Getting new technology like this to market quickly and safely is no small feat – but that is where IFM comes in.

Researchers from IFM’s ARC Research Hub for Future Fibres supported the research, development, production and technical assessment of an antiviral textile treatment invented by Xefco, an Australian textile technology company, with face masks incorporating the technology manufactured by HeiQ Materials AG, a Swiss antimicrobial textile manufacturer. The face mask features a groundbreaking Xefco technology called MetalliX™, the first-ever thin-film antiviral copper treatment for textiles. 

The project was a major change of direction for the IFM researchers, who at the beginning of 2020 were working with Xefco on its technology that deposited aluminum into textiles for heat retention. When the pandemic hit, Xefco pivoted its direction and began depositing copper into textiles due to its well-known antimicrobial properties.

‘We had to quickly adapt and reprioritise what we were doing with Xefco to start from scratch in some cases, as we were quite advanced with some prototypes,’ says chief investigator Associate Professor Alessandra Sutti.

‘We quickly helped them get the rough edges off the new technology and supported them through the scale-up phase, which always has some hidden surprises.

‘There was a lot of scientific investigative work trying to reverse-engineer what was happening during scale-up, to ensure safe and robust production and materials. 

‘Much of the work also went into producing mask safety data that was relevant to the regulatory bodies – the FDA in the US, the TGA in Australia and all the equivalents around the world – because there is no such product in the market. 

‘These are all necessary steps to achieving a technology that is commercially viable but also approved for use as a medical device.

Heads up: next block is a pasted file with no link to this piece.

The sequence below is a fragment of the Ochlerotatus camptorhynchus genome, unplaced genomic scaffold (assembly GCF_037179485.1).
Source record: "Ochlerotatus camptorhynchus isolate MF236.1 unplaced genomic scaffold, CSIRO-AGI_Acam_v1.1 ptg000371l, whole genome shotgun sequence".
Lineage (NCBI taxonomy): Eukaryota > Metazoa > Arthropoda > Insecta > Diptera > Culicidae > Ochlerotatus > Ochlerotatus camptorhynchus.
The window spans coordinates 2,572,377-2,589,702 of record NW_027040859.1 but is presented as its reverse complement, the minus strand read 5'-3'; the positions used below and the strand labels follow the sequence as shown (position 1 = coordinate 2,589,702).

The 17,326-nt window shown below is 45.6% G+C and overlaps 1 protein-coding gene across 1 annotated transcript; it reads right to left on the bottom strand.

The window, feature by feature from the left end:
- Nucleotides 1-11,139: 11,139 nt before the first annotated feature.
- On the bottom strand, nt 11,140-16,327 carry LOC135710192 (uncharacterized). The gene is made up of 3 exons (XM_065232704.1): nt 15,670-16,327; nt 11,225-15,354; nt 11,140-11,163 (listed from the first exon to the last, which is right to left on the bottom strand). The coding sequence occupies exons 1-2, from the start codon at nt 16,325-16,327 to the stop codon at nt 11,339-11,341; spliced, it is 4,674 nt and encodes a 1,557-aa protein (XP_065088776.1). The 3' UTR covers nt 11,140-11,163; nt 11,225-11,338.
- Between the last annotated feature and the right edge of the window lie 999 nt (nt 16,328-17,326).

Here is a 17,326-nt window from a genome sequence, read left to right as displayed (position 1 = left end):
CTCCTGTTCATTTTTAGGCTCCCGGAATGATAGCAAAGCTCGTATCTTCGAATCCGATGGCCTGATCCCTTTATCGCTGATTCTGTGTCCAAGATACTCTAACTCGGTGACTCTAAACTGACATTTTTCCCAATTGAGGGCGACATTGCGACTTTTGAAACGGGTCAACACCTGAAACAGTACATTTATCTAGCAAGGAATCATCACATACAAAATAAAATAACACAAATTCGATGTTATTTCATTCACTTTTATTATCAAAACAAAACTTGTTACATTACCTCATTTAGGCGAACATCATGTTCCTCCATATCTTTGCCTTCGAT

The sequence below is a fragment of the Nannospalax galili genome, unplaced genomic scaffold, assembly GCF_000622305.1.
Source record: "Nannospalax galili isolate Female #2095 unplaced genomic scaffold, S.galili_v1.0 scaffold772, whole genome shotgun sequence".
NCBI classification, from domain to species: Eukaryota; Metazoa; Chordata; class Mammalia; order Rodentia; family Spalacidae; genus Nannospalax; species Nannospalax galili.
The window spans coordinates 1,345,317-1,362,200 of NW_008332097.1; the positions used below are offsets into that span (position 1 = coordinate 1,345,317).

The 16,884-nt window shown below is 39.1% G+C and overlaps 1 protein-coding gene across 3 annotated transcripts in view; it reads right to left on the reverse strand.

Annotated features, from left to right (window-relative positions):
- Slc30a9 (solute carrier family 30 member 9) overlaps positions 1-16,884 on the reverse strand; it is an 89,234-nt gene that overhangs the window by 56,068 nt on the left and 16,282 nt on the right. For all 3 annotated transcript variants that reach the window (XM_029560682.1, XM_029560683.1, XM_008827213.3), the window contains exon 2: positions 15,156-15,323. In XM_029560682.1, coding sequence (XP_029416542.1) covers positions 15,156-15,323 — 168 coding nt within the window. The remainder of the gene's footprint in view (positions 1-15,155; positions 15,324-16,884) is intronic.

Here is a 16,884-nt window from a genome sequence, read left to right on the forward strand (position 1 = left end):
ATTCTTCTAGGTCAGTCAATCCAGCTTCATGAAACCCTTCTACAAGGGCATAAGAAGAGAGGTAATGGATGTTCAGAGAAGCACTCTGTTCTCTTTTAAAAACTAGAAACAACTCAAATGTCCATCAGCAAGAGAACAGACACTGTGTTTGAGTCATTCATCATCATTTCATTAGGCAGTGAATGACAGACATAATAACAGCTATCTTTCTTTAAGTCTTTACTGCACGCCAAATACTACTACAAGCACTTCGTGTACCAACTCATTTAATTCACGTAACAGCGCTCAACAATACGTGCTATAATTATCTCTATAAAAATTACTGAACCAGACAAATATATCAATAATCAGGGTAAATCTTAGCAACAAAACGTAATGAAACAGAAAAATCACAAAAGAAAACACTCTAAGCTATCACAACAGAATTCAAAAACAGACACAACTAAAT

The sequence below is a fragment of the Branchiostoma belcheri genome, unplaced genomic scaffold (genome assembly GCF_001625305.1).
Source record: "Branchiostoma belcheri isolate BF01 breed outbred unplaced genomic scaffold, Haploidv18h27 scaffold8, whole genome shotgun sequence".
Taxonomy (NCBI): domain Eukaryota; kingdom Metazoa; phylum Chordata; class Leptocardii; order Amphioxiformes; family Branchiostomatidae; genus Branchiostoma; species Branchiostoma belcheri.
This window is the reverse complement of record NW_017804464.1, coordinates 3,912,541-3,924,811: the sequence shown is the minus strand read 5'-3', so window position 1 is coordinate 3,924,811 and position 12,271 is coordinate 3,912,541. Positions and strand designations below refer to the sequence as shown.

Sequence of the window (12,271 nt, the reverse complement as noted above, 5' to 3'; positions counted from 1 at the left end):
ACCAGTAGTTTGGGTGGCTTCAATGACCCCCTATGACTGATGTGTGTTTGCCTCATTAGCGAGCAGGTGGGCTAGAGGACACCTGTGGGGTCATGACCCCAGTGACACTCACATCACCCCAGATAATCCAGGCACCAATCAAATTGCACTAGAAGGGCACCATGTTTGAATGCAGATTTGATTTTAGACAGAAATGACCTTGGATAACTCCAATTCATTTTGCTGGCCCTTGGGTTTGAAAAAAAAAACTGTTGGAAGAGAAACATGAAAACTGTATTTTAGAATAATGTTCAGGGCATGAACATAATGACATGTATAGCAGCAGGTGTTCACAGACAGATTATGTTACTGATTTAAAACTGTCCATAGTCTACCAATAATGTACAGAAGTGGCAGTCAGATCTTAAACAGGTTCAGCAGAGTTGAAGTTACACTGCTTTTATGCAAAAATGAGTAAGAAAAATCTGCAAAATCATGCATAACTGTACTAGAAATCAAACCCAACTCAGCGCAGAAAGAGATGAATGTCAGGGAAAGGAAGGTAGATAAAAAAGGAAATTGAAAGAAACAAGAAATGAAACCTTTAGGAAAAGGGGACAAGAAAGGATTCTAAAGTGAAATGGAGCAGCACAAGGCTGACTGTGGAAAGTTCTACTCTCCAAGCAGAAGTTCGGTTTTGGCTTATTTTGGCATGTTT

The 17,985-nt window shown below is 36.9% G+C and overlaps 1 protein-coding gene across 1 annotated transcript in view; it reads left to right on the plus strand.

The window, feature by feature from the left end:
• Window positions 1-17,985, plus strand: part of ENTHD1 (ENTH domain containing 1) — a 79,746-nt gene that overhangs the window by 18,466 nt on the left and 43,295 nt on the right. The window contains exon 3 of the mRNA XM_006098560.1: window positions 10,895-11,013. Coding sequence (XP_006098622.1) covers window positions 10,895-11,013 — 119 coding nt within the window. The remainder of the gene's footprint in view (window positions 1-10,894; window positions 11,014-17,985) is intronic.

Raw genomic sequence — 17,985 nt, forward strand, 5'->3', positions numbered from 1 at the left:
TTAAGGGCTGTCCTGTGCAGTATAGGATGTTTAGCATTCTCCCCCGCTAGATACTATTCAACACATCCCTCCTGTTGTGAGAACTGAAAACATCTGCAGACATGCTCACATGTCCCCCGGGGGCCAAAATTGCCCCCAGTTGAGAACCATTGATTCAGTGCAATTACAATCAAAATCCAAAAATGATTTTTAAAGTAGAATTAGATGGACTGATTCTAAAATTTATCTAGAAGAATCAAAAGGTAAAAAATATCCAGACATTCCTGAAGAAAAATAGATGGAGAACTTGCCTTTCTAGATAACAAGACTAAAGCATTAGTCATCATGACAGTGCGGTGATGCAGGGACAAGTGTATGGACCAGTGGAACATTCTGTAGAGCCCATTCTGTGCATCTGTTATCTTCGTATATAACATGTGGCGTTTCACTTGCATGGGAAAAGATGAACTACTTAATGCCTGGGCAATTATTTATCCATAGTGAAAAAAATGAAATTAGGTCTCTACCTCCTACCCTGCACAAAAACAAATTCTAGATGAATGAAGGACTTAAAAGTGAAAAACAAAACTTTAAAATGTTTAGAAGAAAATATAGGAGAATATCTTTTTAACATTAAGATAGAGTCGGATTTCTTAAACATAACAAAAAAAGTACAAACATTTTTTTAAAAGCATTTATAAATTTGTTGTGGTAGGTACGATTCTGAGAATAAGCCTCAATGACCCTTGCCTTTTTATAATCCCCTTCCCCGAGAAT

‘Xefco were breaking new ground and so were we, in trying to develop appropriate materials safety testing methodologies.’

Xefco has collaborated with Deakin University in a range of capacities for more than 10 years – a relationship that, Xefco chief executive officer Tom Hussey says, ‘essentially underpins the research and development of Xefco’stechnology’. However, teaming up with Assoc. Prof. Sutti’s team of researchers was a first.

‘The experience working with the team was really good, and I think that’s due to a few reasons, the main one being the team itself being incredibly versatile,’ Hussey says. 

‘Their skill set allows them to be open-minded about the problems they are tackling and how they go about approaching these problems.

‘But also I think it is due to the flexibility that’s offered by the ARC Research Hub itself. A lot of conventional research projects, particularly ones that have grant funding attached, will be quite fixed in terms of the process, the goal and the milestones, which means it’s very hard to change direction. 

‘Fortunately, with the Future Fibres Hub we were able to pivot and change the focus. So, despite the obvious challenges of early 2021 with things like closures and limited access to labs, which were major challenges, we were still able to be quite productive and refocus our resources, both at Xefco and Deakin, to take on this problem.’ 

The MetalliX™ face masks are already in high demand, attracting interest from health bodies and private companies – and for good reason.